Kevin Bonham covers regional news, mostly from northeast North Dakota, for the Grand Forks Herald. A North Dakota native who grew up in Mandan and Dickinson, he has been a reporter or an editor with the Herald and Forum Communications for more than 30 years. Find his articles at: www.grandforksherald.com. He welcomes story ideas via email, email@example.com, or by phone, (701) 780-1110.
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A monument honoring soldiers in the 164th Infantry of the North Dakota National Guard will be dedicated Sept. 24 at the North Dakota Veterans Cemetery south of Mandan, N.D. The dedication will begin at 1 p.m. The ceremony will take place during the 164th Infantry Division's annual reunion in Bismarck, Sept. 23-25. The $250,000 monument consists of two nine-by-five-foot granite panels that sit side by side in the form of an open book. Carved in one of the granite panels is a scene of a 164th Infantry Patrol and a brief history of the regiment, which existed from 1885 to 1995.
Six people are vying to replace Grand Forks County Sheriff Dan Hill, who is retiring after serving for 20 years. Meanwhile, three incumbent Grand Forks County Commissioners are facing challenges from two candidates in the June 8 primary election. The top two vote getters in each position advance to the Nov. 4 general election. Here are the sheriff candidates: - Ann Black, Grand Forks. Black is an intervention tutor with Grand Forks Public Schools and a volunteer softball coach at Central High School.
When voters go to the polls in the June 8 primary election in northeastern North Dakota, they will cast ballots for special measures ranging from establishing ambulance districts to whether to continue electing certain county officeholders. The elected officeholder question will be on the ballot in Walsh County. If voters agree, the 2010 election would be the last for choosing the county auditor, county recorder and county treasurer.
HILLSBORO, N.D. -- Traill County voters will decide in June -- for the third time since 2008 -- whether the county should build an addition to the county courthouse. Only this time, it may not cost local property owners much money because federal economic stimulus funds are available to cover the proposed $2.16 million bond issue. Taxpayers would be liable for just 55 percent of the interest paid on the bond, which could be spread over 15 or 20 years.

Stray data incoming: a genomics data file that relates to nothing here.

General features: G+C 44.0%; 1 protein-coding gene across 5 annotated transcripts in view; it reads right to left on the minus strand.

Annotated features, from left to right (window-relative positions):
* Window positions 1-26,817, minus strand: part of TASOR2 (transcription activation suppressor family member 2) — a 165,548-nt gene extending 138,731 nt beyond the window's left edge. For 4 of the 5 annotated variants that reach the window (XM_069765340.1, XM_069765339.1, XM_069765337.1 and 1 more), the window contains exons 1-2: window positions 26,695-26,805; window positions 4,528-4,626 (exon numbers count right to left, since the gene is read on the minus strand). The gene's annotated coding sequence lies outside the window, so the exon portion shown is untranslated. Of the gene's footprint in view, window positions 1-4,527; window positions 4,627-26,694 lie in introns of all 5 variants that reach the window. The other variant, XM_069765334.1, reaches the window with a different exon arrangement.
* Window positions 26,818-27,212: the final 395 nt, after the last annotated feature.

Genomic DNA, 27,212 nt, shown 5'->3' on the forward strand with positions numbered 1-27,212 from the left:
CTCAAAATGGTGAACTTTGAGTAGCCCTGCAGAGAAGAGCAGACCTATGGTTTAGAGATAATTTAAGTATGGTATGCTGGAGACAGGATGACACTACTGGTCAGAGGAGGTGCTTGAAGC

LAKEWOOD, N.D -- It was the last week in April 2009 when Kenny Hall and his son, Darin, started digging up Kenny's backyard to raise it by 4 feet in an effort to prevent the rising Devils Lake from reaching the foundation of their historic Chautauqua house built in the late 19th century. But the lake rose 3½ feet by mid-June, and water started seeping into the home's crawl space. By the end of the summer, Kenny and Barbara Hall were pumping water out of that crawl space. They were dealing with black mold. Doors were shifting and wedging, making them difficult to open or close.
DEVILS LAKE -- If Harry Hansbrough were still alive, he'd likely be mighty proud this weekend. So might former President Theodore Roosevelt. Together, they were credited with forging a political deal more than a century ago to have what has been described as an architectural marvel built in this community -- the historic federal building known today as the Old Post Office Museum. The federal building opened 100 years ago Sunday, on April 4, 1910.
The ice-covered Devils Lake has hit a new record elevation. The elevation of 1,450.76 feet that was recorded at 10 a.m. Friday is considered a provisional record, according to the U.S. Geological Survey. But hydrologists say the reading likely is accurate. "There's no reason not to believe it at this point, but it's not officially a record until we get someone there to verify the data," said Steven Robinson, supervisory hydrologist with the USGS in Bismarck. And there's no reason to believe the lake will stop rising over the next couple of months, at least.
With the 2010 Red River flood fight winding down, the Federal Emergency Management Agency is trucking emergency supplies for 20,000 potential flood victims out of North Dakota. The trucks, which have been at Grand Forks Air Force Base since March 19, will be moved to national logistical caches for possible use in other areas, including the flood disaster unfolding in the Northeast. The supplies include emergency generators, communications equipment and enough cots, blankets, personal hygiene kits and food to accommodate 20,000 refugees for five days.
Motorcoach Industries will hire 100 employees, including 55 at its factory in Pembina, N.D, as part of a new contract to build 70 luxury buses for Greyhound. Delivery of the new coaches will begin in June, and Greyhound has an option for another 30 vehicles, said Tom Sorrells, president and CEO of MCI, based in Schaumburg, Ill. "It's gratifying that Greyhound has once again turned to MCI for its equipment needs," he said.
Craig Fugate, Federal Emergency Management Agency administrator, will visit the Devils Lake Basin this spring to take a firsthand look at the flood-threatened region. Sen. Kent Conrad, D-N.D., made the announcement Tuesday while touring the region and visiting with county, city and tribal officials. "In most every other community across the state, we've dodged a bullet when it comes to potential flooding," Conrad said.